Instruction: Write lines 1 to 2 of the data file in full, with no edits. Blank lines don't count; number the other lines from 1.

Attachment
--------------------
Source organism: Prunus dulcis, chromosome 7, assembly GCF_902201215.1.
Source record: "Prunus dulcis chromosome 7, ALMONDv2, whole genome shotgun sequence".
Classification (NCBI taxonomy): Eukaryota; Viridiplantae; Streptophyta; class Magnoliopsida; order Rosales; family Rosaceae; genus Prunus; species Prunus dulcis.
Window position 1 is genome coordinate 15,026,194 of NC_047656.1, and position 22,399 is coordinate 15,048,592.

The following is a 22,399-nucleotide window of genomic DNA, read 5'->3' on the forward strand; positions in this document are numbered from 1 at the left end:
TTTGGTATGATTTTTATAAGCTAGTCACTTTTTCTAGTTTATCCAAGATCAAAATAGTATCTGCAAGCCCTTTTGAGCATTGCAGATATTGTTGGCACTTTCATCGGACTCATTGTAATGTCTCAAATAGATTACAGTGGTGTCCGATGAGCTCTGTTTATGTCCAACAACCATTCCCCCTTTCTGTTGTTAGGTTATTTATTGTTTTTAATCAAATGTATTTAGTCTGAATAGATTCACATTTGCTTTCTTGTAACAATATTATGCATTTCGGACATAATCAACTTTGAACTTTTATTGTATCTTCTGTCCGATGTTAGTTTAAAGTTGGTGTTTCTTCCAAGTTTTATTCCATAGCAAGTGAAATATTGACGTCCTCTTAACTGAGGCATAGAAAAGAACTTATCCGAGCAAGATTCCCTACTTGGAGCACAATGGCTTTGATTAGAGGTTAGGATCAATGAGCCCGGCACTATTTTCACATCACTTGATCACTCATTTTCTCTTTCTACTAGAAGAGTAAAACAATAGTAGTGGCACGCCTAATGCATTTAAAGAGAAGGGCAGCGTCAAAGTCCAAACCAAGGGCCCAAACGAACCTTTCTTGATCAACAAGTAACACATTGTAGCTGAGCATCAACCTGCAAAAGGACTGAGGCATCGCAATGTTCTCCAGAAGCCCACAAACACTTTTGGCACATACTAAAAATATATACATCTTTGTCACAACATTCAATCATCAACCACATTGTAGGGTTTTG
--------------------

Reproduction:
Source organism: Prunus dulcis, chromosome 7, assembly GCF_902201215.1.
Source record: "Prunus dulcis chromosome 7, ALMONDv2, whole genome shotgun sequence".